But back to the logic testing: Sudoku is my method of self-monitoring, and it lets me know when I need to re-evaluate what’s going on with me. If I have trouble with the puzzles early in the week, I know I’m in trouble. It may not be from drugs; it may be that I’m becoming anemic again (which affects thinking, also). But I know that there is something not right and I do something about it–mostly drive my doctor crazy, but he’s used to that in me, and has found that I am generally right about something being wrong. I’m not a hypochondriac–I’m simply very aware of small changes in my behaviors. But then, I’m aware of small changes in behaviors of others as well…

Bottom line: Sudoku is my friend–and a very useful one at that.

#educ_dr

My Daily Gift

Each day, I awake and feel immense gratitude that another day unfolds before me. Each day that I awake is like a gift from Heaven.

Playing with the camera 004

Many of us feel this way as we age. Most of us think of death as something that will come to us with a long enough warning to allow us to put affairs in order (if we have procrastinated), and will give us plenty of opportunities to say our good-byes and bring closure to our relationships with those closest to us. Many of us barely think that a freak of events can cause us to die completely unexpectedly–a traffic accident, a weak tree branch suddenly falling on us and cracking our skull, a random drive-by shooting in a safe neighborhood, a heart-attack when no one is around to revive us or call 911. So many ways in which our lives can end instantaneously by simple acts of Fate.

Me–well, I have recently had a series of medical issues, but the worst of them is a case of diverticulosis–“sacs” in the colon–that we almost all get as we age; but mine is particularly “delicate” because the sacs are fist-sized, and there are at least four of them on the left side of my colon. Each collects bodily waste that can cause infection or become toxic and, if suddenly “twisted”, colon death. If any of the sacs suddenly bursts, due to their size and the probability of setting off a chain reaction, I will bleed out in five minutes or less–all without any warning, and too quickly for even the fastest emergency medical response team or ambulance crew to do anything about.

But you can have surgery, you’re thinking. Well, I’m planning on it. However, there are other complications. Two months earlier, I suffered a completely unanticipated two bouts with three bleeding ulcers that sent me to the local hospital for transfusion–four units the first time, two more units less than a week after the first. When I was released from the hospital, the only advice I was given was to rest and eat a bland diet for at least 6 months. It seems that no one thought about iron supplements, but that’s a whole different story, and I blame myself for not seeing my internist soon enough to discuss dietetic and supplemental options.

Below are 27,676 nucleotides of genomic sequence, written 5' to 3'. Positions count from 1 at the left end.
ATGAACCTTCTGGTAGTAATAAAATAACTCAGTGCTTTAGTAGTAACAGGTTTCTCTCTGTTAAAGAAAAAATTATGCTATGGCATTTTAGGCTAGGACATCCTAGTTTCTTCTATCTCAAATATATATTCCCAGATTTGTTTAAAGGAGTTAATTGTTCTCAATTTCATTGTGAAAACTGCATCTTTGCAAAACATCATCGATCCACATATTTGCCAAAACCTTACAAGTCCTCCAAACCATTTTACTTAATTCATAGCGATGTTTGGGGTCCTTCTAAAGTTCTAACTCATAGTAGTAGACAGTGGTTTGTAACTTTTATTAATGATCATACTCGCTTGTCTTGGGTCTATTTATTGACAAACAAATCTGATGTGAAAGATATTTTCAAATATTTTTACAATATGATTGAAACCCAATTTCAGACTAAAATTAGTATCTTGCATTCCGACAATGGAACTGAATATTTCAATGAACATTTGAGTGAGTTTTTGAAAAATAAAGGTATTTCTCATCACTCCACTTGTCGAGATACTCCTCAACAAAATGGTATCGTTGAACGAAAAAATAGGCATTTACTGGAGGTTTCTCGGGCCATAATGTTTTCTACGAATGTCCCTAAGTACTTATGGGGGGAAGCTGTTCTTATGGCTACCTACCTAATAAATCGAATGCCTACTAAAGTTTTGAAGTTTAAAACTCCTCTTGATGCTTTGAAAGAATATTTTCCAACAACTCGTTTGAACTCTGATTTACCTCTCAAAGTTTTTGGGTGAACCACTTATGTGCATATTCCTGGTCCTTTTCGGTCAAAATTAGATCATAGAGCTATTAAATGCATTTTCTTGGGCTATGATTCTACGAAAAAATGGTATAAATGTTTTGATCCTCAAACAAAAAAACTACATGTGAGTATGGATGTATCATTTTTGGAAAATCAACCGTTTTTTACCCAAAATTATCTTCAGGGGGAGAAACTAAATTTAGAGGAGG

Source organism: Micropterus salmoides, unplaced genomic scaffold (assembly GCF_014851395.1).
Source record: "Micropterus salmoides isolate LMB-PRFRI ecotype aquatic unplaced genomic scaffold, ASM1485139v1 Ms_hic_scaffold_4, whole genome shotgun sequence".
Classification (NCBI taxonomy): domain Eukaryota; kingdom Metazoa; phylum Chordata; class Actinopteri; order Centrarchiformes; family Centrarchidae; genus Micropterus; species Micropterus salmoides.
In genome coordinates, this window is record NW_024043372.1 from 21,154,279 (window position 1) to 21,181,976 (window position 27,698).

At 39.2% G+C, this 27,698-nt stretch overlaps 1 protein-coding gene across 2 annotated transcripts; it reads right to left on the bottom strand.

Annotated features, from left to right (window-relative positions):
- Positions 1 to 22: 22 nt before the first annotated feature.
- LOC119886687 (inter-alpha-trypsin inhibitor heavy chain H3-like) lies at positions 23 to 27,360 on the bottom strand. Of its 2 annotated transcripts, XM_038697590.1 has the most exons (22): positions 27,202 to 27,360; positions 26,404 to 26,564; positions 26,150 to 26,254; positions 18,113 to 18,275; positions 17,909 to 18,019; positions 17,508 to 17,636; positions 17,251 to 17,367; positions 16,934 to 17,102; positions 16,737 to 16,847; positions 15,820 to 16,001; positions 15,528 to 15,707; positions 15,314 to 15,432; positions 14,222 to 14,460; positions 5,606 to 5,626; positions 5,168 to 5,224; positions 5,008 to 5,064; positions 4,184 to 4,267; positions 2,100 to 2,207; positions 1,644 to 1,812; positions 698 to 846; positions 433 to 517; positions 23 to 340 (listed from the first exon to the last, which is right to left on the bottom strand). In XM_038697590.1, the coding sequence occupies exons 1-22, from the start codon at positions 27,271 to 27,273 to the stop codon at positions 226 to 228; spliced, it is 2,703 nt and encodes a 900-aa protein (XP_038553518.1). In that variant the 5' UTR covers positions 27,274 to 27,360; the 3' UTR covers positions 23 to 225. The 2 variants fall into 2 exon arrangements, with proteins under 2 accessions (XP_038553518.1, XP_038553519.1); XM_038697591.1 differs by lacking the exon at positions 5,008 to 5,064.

About six weeks after this series of ulcer-related problems, I noticed that I was getting weaker instead of stronger. I was trying to strengthen up with exercises in the community pool, but found that I could do less with each session. Then one morning, I sat in my car for about a minute before putting my car into reverse and realized I wasn’t sure which pedal was the break and which the gas. Once I got that straight through trial and error while in neutral, I drove to the neighboring city where I ended up shopping for groceries instead of meeting up with a friend (her mix-up this time, not mine). In the store, I began to experience incidents of dizziness that were apparently noticeable enough that my favorite “bag boy” interrupted his packing for another customer and hurried down the aisle I was shopping in to ask if I was OK. I told him I was a little dizzy, and that maybe I was done with shopping for the day. I drove home very slowly, noticing that I was driving like I was inebriated–taking curves wide on our narrow roads, stopping a little to close to the car ahead of me, driving toward the middle of the road instead of in my lane (as I said, very narrow roads here on the island), moving too far from parked vehicles, etc. Clearly, it was time to visit my doctor, which I did the next day. The office sent me for blood tests–but that took several more days to do mostly because of the crazy laboratory hours related to certain tests. By the time I had blood drawn, we were preparing for a trip to a neighboring island for a conference related to my husband’s work. I was feeling poorly enough at that point where I just wanted to cancel my flight reservations and stay home. He became very insistent that I accompany him, and I didn’t have the strength to argue too long–although I was very unhappy with the fact that he would not accept my desire to stay home.